Sunday, 30 December 2012

A short conversation with Ira Middleton

It is a typical wintry day in mid-July. Ira Middleton and I are sheltering from the blizzard conditions among the genteel clientèle of The Brady Rooms in Royal Mayfair. In accordance with the hotel’s stringent dress code we have both donned quilted dressing gowns. On an adjacent table, a pair of elderly twin sisters are celebrating their 90th birthday. The flimsy white satin nighties that shrink-wrap their gaunt, bony frames leave very little to the imagination.

 “I once met the lead singer from the death metal band Septic Entrails at a convention centre in Detroit...” says Ira. He takes a sip of camomile tea from a dainty bone china cup.

“...I asked him whether he perceived the history of rock and roll as a conversation, predominantly between England and the U.S., regarding colonial Africa.”

 “What was his response?”

“Distinctly noncommittal. He called me ‘a whining, bleeding ass faggot.’” 

It is at this point that we are interrupted by a waiter, voicing concerns about the level of audible profanity peppering our conversation. Ira spends the next five minutes explaining to him that he is presently engaged in the telling of a story in which a certain coarse vernacular is a vital element as a means of conveying both veracity and colour. At the end of his explanation the waiter apologises profusely and leaves the room. We are later informed by hotel management  that this presumptuous member of staff he has been dismissed as a direct result of his inability to distinguish between anecdotal swearing and casual abuse.

Middleton, who made his name on the wrong side of the tracks, is no stranger to uncouth language. In 1974, three years before punk broke, he had word “Effete” tattooed across his back in lavender-scented ink. In 2007 he was banned from the institutional radio programme - Desert Island Discs - for selecting the first eight tracks from the NWA album - Straight Outta Compton - in sequential order.

“They un-marooned me! My luxury item was a Glock and an unlimited supply of ammunition. It dates back to when I used to be in a gang called The Cripes, who were an English, home counties chapter of The Crips. We were pale, public school types  who wore striped blazers and penned sonnets that expressed a mild disdain for society. It all came to an abrupt end when I was given 4 weeks worth of detention for writing disrespectful letters to a policemen. The beak bumped 2 months off my sentence because I wrote my correspondence in exemplary Latin.”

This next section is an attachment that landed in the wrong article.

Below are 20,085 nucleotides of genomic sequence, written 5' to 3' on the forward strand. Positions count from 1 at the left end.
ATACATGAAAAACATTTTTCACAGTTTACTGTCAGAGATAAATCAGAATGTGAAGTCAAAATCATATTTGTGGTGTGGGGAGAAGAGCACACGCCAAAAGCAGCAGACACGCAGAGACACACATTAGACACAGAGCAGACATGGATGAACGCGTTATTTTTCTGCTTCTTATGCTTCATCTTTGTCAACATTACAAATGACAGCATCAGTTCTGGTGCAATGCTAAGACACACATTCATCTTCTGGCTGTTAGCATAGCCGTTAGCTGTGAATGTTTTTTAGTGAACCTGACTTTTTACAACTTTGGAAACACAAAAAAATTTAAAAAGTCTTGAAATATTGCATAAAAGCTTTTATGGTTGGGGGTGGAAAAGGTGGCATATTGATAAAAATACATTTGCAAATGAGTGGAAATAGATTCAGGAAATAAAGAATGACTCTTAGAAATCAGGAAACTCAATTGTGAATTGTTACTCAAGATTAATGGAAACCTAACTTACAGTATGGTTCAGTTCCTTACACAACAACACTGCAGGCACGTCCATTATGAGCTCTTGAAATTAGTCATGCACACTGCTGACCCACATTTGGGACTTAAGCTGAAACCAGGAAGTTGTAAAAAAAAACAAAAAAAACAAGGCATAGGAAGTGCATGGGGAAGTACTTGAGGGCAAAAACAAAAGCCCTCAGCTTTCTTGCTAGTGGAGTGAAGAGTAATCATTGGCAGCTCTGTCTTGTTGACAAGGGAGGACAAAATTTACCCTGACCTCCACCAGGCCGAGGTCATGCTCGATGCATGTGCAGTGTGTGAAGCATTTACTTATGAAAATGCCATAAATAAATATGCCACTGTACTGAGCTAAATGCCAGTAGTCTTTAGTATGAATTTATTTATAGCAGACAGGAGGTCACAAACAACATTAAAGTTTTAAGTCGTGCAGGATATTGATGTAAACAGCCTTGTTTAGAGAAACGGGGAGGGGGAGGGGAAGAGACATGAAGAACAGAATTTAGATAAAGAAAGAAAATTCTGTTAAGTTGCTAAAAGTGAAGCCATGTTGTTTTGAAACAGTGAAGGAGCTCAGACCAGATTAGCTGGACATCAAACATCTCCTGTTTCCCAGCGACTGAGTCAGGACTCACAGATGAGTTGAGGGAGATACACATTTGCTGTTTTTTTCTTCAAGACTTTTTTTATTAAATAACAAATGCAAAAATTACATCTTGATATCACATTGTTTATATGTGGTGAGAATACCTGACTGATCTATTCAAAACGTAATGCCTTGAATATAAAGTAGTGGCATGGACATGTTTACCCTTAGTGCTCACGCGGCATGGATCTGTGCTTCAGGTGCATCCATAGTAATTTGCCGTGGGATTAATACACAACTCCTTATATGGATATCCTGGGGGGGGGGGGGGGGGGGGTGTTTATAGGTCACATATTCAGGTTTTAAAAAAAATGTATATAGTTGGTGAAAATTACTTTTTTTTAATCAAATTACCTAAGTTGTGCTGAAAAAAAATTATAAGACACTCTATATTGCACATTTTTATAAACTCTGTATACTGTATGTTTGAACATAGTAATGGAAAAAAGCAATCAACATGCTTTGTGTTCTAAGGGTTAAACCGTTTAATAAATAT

Upon his release, Middleton renounced the thug life, and his incipient status as an OG, to work with endangered species:

“There’s a Britpop group called Queen Cauliflower who signed to EMI in 1994. Recently the company accountants realised that, due to a contractual anomaly, the Universal Music Group could reap a substantial return on its tax bill if the band split up. As it turned out Queen Cauliflower didn’t want to split up, but felt under tremendous pressure to do so. I arranged for them to be flown to the Galapagos Islands where they now enjoy protected species status. Essentially they have same rights, with regard to hunting, as giant tortoises.”

I ask him whether there is any truth in the rumour that he has joined Take That.

“I formally joined the group in February. They’ve entered an interesting conceptual phrase of their existence. I had a long chat with Gary Barlow. He feels that over the past few years their fanbase has become more open to experimentation. Their latest piece is a three hour song cycle inspired by the foundation of The World Wildlife Fund  I’m on board for one album and a world tour, in which I play the narrator. I recite spoken word passages between the songs. Originally Jason Orange was going to do it but they thought that I would bring more gravitas to the part.”

“2013 will be a good year for you then.”

 “Things are going to get real in 2013. I can’t go into specifics at present.”

As I get up to leave, we bump fists in a gesture of enduring solidarity. 

The following day I take delivery of a picnic hamper. The gift card reads: “Raise ‘em up. R U Still Down? Ira.”

When I open the basket I find that it contains six miniature bottles of champagne. Nestled in some straw at the bottom are several small cans of ‘Premium Boneless Vagina’ which, I learn from the label, has been processed in the Philippines on behalf of Maldon Comestibles Ltd. 

I donate it to a local food bank .

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